As we get older, we have a tendency to forget things. Our memory just doesn’t function like it used to. Soon, you find yourself wandering your home looking for your car keys or glasses. Worse yet, you walk into a room and forget why you went there in the first place. Alas, it is an unpleasant fact we all have to live with.
Amazingly, even with our sketchy short-term memory, experiences from our past can leave a lasting impression—good and bad. Just as the fortune states, it is not good memory that makes your memories good; it is how you respond to the experience.
I have many memorable moments from my life, some good and some not. The good ones fill you with a warm feeling that makes you smile. My wedding and the birth of my two children are perfect examples of these. The bad ones can sour your mood. You don’t want a repeat of that memory—a fight with a close friend, a punishment by your parents, or a terrible accident. If we are wise, we can use these situations to improve ourselves. These memories can help us change the way we live.
I remember getting my first two-wheel bike and riding it around the neighborhood. I also remember falling on the bike—a lot. One fall resulted in me cutting my leg on the chain guard. I rode right past the hospital to get home, worried that the blood would trickle down onto my sock if I didn’t hurry.
I didn’t feel any pain from the cut because I was so distracted about that sock. I ended up at that very hospital for stitches later, but muscled through the procedure with barely a whimper. The whole time I thought of how I made it home with pristine socks. I didn’t know about pain management at the time, but it was something that I practice from then on.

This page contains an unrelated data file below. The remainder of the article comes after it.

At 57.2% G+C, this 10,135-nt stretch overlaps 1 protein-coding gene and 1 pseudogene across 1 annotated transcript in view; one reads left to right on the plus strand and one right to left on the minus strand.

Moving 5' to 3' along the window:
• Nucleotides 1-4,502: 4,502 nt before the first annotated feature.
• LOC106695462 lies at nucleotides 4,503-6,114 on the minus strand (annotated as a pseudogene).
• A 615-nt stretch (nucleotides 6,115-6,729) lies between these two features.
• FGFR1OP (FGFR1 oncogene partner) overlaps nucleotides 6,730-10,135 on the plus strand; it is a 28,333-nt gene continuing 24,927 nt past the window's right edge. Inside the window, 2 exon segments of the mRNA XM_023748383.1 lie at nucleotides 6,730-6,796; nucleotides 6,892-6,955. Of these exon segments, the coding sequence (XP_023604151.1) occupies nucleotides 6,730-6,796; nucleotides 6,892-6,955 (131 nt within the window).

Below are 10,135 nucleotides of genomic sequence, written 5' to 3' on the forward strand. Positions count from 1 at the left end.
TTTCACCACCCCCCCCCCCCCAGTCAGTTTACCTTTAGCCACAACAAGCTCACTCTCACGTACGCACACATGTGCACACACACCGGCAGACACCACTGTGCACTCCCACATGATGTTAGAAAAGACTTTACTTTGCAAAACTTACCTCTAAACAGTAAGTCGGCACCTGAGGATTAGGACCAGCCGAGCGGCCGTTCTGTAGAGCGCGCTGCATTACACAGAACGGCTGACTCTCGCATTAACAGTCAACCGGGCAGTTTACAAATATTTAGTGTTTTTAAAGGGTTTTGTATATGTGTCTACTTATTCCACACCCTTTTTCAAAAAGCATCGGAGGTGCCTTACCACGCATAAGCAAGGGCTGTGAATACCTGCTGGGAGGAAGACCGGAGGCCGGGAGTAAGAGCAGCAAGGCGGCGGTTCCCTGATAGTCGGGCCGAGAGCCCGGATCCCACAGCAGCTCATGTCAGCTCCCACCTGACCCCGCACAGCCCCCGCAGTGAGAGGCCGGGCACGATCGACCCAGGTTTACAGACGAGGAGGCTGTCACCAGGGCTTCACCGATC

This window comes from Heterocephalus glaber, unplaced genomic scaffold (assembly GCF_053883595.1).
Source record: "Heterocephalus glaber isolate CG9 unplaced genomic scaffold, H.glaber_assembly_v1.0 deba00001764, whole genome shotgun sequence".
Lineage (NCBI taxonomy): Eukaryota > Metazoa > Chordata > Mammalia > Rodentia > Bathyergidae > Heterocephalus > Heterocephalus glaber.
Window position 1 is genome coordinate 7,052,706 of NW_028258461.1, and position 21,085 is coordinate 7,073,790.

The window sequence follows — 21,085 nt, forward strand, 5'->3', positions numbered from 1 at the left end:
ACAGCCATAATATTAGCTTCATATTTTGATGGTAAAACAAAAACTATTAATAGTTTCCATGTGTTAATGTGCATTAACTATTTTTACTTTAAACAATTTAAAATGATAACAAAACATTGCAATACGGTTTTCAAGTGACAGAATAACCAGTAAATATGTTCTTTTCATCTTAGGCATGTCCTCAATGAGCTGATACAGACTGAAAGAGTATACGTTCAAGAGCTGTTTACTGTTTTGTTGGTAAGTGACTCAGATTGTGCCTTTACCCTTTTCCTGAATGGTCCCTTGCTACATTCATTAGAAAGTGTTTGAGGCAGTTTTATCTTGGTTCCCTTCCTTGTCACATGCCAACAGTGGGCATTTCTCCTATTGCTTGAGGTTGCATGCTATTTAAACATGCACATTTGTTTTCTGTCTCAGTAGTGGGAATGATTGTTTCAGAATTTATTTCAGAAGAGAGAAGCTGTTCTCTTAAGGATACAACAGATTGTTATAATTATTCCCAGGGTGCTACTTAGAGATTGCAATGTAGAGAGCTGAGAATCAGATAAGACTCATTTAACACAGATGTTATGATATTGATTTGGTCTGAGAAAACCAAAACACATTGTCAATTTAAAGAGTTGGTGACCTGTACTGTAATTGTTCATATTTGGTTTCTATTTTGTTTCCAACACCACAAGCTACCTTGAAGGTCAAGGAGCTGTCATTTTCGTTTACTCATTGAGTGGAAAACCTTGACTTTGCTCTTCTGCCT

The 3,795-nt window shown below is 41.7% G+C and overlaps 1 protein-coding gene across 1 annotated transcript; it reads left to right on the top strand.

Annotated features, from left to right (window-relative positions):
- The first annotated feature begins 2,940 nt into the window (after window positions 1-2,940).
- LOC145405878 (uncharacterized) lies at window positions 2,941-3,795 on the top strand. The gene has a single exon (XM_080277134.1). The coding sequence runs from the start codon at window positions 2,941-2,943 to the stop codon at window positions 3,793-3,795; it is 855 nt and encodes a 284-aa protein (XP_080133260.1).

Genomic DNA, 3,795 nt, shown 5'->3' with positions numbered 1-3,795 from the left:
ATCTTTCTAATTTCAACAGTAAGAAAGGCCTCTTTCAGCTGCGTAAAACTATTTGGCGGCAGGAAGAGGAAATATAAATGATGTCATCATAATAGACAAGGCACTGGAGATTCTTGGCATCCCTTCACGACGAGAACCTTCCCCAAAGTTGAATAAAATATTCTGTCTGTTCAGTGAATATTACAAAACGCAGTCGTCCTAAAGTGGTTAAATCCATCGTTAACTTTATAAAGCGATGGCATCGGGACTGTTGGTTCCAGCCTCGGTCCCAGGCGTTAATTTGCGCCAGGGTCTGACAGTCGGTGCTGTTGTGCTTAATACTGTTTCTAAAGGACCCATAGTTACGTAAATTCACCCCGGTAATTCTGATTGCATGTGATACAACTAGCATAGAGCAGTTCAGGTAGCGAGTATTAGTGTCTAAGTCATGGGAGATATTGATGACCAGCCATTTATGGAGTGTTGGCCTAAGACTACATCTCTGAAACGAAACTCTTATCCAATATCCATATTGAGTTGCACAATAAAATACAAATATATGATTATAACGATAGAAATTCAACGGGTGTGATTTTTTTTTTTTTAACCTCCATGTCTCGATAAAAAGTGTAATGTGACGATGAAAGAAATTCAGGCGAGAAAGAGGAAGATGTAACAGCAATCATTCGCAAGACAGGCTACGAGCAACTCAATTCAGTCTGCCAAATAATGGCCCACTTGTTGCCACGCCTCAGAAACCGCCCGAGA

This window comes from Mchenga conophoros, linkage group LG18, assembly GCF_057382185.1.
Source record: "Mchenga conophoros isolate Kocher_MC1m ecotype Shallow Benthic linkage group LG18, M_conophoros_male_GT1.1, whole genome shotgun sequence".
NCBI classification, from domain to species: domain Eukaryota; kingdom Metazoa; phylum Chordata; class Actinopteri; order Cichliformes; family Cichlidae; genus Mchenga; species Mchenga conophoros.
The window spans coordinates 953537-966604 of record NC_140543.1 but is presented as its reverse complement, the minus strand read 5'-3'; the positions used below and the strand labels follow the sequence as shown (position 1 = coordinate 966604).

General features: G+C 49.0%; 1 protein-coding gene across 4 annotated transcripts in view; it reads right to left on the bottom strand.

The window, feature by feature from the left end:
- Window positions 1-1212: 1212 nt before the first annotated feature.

I also remember the winter of 1977, when Buffalo, NY had a terrible blizzard. Snow resting on the frozen Lake Erie blew in and covered the city and surrounding area. Everything came to a standstill, drifts of snow covered buildings, and homes. It was incredibly inconvenient for everyone. The blizzard trapped my dad at work and we were unable to travel for supplies.
Even with these issues, I enjoyed the blizzard. I was a kid, school was canceled, and I had a winter wonderland of snow to play in. Once the wind calmed, I was in my plastic bag lined snow boots and out in the drifts making frosty forts.
I am not what you would call an optimist. The glass isn’t half full or half empty, it’s simply a half a glass. I am a realist, but I try to make the best of a bad situation. Hey, if it’s going to be memorable, I might as well make it a good one.
A great, and tasty, example of this is the history of the pot sticker. According to the legend, a chef from the Song Dynasty (960 – 1280 A.D.) was boiling dumplings when he forgot about them. All the water boiled off and they burned to the bottom of the wok. He didn’t have time to make more and didn’t want to disappoint his master.
Not knowing what to do, he pried the dumplings from the wok and served them. Luckily, his master and guests loved the contrast of tender dumpling, crispy bottom, and rich filling. Thus the pot sticker was born. Yum!
Happy memories can make you happy, but the happiest people don’t have the best of everything, they make the best of everything. I’m sure you’ve heard the old saying, “If life gives you lemons, make lemonade.” Sometimes life can bring challenges and stuff happens. When it does, you have two options. You can hang your head and pout or you have some fun with it. I suggest the latter. Make it great and make it memorable.